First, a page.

New Zealand exported 38 percent of all manufactured goods and 16 percent of all primary products to Australia. China received 17 percent of New Zealand’s primary exports. Primary products were the main contributor to total exports to China. Thirteen percent of manufactured goods were exported to the United States. See the Statistics NZ website for more information about how level of processing (LOP) is classified.

Imports rise $2.4 billion

New Zealand’s merchandise imports in the year ended June 2012 were valued at $47.5 billion, up $2.4 billion (5.3 percent). Oman and Brunei had the largest increases, partly offset by a decrease in imports from the United States.

Imports from APEC countries were valued at $34.4 billion and accounted for 72 percent of total imports. Imports from the European Union were valued at $7.3 billion and contributed 15 percent of total imports.

Imports led by fuels and machinery

China became New Zealand’s largest source of merchandise imports in the year ended June 2012, with imports valued at $7,7 billion (16 percent of total imports). This was up $538 million (7.6 percent) compared with June 2011. The highest-value import commodity from China was computers, up $51 million (7.2 percent) to $763 million, followed by telephones and cellphones, up $60 million (12 percent), to $549 million. Imports for office machinery and parts fell $13 million (15 percent) and television imports fell $ 12 million (10.0 percent).

Australia was the second-largest source of imports, accounting for 15 percent ($7.2 billion) of total imports. This was down $159 million (2.2 percent) compared with June 2011. The highest-value import from Australia was motor vehicles, up $35 million (13 percent), to $316 million. Non-crude petroleum was down $64 million (28 percent) and aluminium oxide was down $30 million (9.2 percent).

The United States was New Zealand’s third-largest source of imports, down $362 million (7.2 percent) to $4.7 billion. Aircraft and aircraft parts, turbo-jets, and turbo-propellers were the largest commodity groups by value.

Mineral fuels and oils were New Zealand’s highest-value imports, worth $8.4 billion. They increased $1.1 billion, and accounted for 18 percent of total imports. Other significant imports included machinery ($6.1 billion), vehicles ($4.9 billion), and electrical machinery ($4.0 billion). A description of the Harmonised System (HS) chapter heading ‘mineral fuels and oils’ is available on the Statistics NZ website.

Imports by level of processing

In the year ended June 2012, 27 percent of all imports were primary products and 72 percent were manufactured goods. Of the primary products, 57 percent were unprocessed. Fuels accounted for 45 percent of unprocessed goods. Of the manufactured goods, 88 percent were elaborately transformed. Mechanical and electrical machinery and equipment accounted for 59 percent of exports for all manufactured goods.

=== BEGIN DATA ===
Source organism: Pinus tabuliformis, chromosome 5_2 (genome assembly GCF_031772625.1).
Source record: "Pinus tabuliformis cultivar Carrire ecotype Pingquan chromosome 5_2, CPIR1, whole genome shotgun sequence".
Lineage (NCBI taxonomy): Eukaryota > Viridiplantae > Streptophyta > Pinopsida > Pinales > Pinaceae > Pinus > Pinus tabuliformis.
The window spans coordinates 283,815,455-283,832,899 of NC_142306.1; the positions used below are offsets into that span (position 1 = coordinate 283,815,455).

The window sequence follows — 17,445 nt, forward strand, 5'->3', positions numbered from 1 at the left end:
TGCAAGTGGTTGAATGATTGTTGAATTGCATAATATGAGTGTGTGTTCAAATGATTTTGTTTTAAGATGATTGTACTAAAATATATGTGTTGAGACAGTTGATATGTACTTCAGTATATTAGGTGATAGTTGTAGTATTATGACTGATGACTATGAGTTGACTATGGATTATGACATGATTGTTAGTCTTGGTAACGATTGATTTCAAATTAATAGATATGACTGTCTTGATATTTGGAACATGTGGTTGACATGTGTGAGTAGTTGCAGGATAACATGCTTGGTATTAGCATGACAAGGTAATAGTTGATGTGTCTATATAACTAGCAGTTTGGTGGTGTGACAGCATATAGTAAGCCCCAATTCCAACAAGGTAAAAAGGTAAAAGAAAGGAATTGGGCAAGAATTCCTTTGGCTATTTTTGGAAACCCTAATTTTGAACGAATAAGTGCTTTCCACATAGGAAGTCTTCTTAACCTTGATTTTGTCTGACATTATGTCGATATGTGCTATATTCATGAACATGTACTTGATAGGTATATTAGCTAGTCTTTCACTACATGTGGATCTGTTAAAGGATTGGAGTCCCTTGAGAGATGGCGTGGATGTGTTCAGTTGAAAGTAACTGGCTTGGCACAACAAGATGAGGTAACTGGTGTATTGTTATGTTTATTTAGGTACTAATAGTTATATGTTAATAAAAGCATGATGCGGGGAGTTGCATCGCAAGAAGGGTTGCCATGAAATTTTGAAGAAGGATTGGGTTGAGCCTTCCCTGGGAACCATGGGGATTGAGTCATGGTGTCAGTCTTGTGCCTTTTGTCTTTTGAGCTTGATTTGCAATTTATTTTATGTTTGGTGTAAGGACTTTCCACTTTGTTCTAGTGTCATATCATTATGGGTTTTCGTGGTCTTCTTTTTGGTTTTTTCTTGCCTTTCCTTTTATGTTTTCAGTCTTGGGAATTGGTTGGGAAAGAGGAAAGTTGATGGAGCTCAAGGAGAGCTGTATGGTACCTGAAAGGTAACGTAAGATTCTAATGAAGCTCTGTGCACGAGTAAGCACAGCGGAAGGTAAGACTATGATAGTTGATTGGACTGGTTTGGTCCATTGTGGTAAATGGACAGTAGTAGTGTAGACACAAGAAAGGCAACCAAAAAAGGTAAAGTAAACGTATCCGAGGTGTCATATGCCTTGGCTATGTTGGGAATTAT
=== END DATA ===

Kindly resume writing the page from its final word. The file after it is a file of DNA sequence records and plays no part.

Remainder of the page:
See the Statistics NZ website for more information about how level of processing (LOP) is classified.

Annual merchandise trade deficit is $763 million

The annual merchandise trade balance for the year ended June 2012 was a deficit of $763 million (1.6 percent of exports). This compares with a surplus of $999 million (2.2 percent of exports) for the year ended June 2011.

The trade balance with Australia, New Zealand’s biggest export partner, was a surplus of $3.2 billion (31 percent of exports). This compares with a surplus of $2.9 billion (28 percent of exports) for the year ended June 2011.

The trade balance with China, New Zealand’s largest import partner, was a deficit of $1.6 billion (25 percent of exports). The trade balance with the United States was a deficit of $612 million (15 percent of exports).

Annual service trade deficit is $799 million

New Zealand imported services worth $14.8 billion in the year ended June 2012. Travel services contributed the most, with $4.5 billion (30 percent) of total imported services, followed by transportation with $3.9 billion (26 percent) of total imported services.

New Zealand’s service exports were worth $14.0 billion. Personal travel services contributed $6.4 billion (45 percent of total service exports).

The annual service trade balance was a deficit of $799 million.

Overseas arrivals increase led by short term visitors 

Total overseas visitor arrivals to New Zealand numbered 2.7 million, for the year ended June 2012. There was an increase of 135,000 (5.2 percent) from the year ended June 2011. The increase was mainly due to rise in short term visitor arrivals from Australia, up 64,104 individuals (5.8 percent) and China, up 43,840 individuals (33.3 percent). The short term arrival increases were impacted by the Rugby World Cup.

Total arrivals from Australia increased the most, up 63,000 (5.3 percent), followed by China, up 45,000 (24 percent).

Total arrivals from Japan decreased the most, down 12,000 (17 percent) to 69,000, followed by Korea, down 6,000 (11 percent) to 55,000.

Re-export definition

Re-exports are goods brought into New Zealand and exported without a ‘substantial transformation’ (defined as products that have had 50 percent or more value added). Goods that have been substantially transformed are classified as domestic exports. Trans-shipment goods are not included. Goods that are re-exported will have been previously included in import statistics in some form.

Classifications

The commodity tables show the principal markets for New Zealand’s exports (and some imports) of several product groups, including agricultural, non-agricultural, dairy, meat, fruit and vegetables, forestry, and machinery. Economic groupings, and the geographic country groupings that make up the geographic regions used in the text, are defined in the appendixes. Other definitions (eg the services definitions) are those Statistics NZ uses, and are based on standard International Monetary Fund criteria. See appendix 6.